India Post's recent initiatives, which include slotting itself in cyberspace through the ePost Office, are pointers to the manner in which the world's largest postal network can be better leveraged to strengthen the financial and communication infrastructure. The Internet and other affordable alternatives have hit the basic function of post offices: delivering letters and other mails. In India, as an answer to a question raised in the Lok Sabha reveals, the volume of mail traffic fell from 6,677.18 million pieces in 2006-07 to 6,391.15 million in 2007-08, and rose marginally to 6,540.90 million in 2008-09. That the figure for 1997-98 was 15,749.30 million points to the severity of the fall. Internationally too, there are clear signs of the Internet eating into postal systems. Developed economies, in particular, saw postal businesses slump further with the onset of the recession. Statistics provided by the Universal Postal Union (UPU) show that between 2008 and 2009 domestic mail volumes were down 12 per cent globally (translating to about 13 billion pieces). Although there are signs of recovery now, particularly in the parcel and express segments, fundamental challenges posed by the emergence of alternatives to the post remain.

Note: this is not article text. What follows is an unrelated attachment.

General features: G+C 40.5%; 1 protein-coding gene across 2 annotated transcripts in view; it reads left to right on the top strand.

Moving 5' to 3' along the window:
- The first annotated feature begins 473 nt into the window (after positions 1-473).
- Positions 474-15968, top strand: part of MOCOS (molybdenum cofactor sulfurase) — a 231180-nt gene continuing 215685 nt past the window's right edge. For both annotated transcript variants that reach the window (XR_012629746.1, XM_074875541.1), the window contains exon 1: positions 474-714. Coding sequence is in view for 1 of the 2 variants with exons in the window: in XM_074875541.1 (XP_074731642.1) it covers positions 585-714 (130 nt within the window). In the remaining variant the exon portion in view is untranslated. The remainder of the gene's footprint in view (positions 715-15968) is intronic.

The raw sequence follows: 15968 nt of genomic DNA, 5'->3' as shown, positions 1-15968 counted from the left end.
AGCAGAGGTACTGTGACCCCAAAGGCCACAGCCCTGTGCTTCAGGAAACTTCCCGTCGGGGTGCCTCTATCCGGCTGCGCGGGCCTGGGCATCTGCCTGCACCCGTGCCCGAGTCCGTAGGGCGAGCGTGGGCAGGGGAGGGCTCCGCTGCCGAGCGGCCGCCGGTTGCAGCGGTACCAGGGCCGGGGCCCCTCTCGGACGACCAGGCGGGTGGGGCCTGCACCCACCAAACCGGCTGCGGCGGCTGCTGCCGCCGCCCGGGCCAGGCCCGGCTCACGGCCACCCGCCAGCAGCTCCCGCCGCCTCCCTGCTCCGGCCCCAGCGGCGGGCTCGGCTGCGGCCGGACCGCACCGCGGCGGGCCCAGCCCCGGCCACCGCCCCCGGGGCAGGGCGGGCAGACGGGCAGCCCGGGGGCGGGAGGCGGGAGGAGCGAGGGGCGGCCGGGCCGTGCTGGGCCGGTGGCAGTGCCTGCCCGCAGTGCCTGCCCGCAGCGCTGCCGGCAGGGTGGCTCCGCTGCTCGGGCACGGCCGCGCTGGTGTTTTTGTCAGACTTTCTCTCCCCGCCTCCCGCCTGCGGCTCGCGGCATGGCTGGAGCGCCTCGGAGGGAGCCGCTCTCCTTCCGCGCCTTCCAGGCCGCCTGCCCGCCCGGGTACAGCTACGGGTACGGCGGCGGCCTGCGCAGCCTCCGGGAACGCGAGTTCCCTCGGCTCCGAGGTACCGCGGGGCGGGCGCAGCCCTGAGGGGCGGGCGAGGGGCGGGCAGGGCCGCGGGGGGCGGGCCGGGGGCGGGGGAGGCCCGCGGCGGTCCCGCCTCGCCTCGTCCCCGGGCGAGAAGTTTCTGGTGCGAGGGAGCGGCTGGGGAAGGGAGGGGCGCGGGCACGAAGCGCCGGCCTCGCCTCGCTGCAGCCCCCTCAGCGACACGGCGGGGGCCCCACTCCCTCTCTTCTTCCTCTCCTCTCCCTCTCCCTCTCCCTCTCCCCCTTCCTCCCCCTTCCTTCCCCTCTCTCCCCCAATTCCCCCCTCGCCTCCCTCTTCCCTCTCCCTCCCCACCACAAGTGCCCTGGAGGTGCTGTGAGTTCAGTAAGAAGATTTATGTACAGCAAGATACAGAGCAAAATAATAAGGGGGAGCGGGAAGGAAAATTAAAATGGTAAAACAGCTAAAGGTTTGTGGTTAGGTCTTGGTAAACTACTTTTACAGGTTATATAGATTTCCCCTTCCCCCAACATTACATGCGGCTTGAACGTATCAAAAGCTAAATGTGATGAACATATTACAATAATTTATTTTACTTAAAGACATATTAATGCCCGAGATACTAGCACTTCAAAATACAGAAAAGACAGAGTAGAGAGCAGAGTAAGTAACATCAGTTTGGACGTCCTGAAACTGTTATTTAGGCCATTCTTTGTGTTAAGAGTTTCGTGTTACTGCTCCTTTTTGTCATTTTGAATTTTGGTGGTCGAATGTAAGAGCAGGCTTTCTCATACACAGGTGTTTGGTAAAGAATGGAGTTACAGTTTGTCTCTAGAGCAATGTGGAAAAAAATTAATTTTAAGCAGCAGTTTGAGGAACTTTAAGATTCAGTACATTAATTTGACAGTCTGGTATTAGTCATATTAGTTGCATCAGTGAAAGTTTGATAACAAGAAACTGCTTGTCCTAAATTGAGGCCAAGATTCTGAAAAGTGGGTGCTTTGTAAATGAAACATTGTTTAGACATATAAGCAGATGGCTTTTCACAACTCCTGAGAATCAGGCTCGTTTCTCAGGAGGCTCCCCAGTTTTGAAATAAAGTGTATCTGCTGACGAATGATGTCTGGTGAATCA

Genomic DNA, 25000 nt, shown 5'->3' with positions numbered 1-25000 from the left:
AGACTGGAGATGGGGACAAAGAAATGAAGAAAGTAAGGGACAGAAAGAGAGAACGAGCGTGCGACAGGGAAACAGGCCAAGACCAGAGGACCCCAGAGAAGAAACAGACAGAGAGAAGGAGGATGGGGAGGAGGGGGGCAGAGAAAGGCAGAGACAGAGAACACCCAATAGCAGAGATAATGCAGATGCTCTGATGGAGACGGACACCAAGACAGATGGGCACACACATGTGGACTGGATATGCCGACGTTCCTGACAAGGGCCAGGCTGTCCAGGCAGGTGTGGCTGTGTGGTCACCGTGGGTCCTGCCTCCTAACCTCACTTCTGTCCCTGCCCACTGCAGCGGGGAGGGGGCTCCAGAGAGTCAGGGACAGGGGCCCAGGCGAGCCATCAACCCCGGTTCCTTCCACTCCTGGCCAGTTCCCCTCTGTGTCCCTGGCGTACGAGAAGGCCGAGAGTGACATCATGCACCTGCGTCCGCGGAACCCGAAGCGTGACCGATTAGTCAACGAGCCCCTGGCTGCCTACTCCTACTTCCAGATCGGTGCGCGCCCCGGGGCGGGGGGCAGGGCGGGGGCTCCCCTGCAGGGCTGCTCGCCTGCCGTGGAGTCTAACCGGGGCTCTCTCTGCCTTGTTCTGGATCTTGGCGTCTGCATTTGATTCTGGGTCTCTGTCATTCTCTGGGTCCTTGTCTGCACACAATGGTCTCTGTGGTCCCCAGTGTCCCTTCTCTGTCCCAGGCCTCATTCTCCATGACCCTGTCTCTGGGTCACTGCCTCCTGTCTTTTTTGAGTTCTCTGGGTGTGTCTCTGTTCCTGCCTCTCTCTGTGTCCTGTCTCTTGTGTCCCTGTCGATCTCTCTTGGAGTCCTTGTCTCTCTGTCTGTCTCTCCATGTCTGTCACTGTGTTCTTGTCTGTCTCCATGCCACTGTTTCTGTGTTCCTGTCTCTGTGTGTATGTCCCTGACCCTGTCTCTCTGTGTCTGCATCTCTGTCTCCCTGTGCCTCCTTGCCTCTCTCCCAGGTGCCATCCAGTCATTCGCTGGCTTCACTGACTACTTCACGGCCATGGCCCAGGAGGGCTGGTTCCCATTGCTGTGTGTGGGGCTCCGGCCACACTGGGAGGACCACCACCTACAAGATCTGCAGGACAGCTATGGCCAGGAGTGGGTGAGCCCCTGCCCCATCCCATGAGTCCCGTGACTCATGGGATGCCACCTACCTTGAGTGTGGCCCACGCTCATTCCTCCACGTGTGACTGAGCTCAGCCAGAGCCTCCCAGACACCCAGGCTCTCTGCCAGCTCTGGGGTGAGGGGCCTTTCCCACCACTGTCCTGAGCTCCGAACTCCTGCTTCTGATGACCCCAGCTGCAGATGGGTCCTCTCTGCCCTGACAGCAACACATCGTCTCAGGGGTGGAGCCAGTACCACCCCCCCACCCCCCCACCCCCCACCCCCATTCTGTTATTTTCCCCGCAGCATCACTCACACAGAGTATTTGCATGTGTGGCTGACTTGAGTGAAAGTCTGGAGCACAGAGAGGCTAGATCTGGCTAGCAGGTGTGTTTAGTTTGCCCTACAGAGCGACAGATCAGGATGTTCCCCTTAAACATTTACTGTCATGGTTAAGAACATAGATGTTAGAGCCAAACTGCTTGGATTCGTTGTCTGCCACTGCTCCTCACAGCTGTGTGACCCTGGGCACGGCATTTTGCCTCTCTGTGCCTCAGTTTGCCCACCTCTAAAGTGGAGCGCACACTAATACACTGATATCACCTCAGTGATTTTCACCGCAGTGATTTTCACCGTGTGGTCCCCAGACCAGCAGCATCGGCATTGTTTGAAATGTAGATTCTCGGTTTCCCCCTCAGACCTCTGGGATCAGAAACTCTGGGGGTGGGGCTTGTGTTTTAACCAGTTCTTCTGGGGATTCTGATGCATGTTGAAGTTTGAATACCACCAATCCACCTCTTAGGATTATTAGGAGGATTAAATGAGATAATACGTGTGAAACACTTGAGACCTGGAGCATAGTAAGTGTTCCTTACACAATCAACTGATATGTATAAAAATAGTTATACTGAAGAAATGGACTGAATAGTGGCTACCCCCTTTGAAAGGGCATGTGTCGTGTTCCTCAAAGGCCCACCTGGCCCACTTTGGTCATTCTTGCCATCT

India's expansion of telephone services — the number of telephone subscribers increased from 76.54 million in 2004 to 764.77 million in November 2010 — and the growth of broadband are important developments that could further eat into the letter-post. Against this backdrop, the ePost Office, through which customers can carry out some basic services such as Money Order transactions, marks the beginning of what could be a new chapter for India Post. Its agreement with the Unique Identification Authority of India (UIDAI) to work more closely in socio-economic areas with the provider of unique identity ID cards will be watched with interest round the world. An excellent way of strengthening India Post's finances would be to build on its biggest strength — as the world's largest postal network whose reach extends to all households in the country — and take a range of services closer to Indian residents: financial services and insurance products, for a start. Optimism over economic growth offers India Post an opportunity to correct its deficit-ridden balance sheets and also play a larger role in development by strengthening business-to-business and business-to-consumer segments. Making this change — while maintaining its key public service role as a provider of affordable services for a country of a billion-plus people — is the strategic challenge facing India Post.

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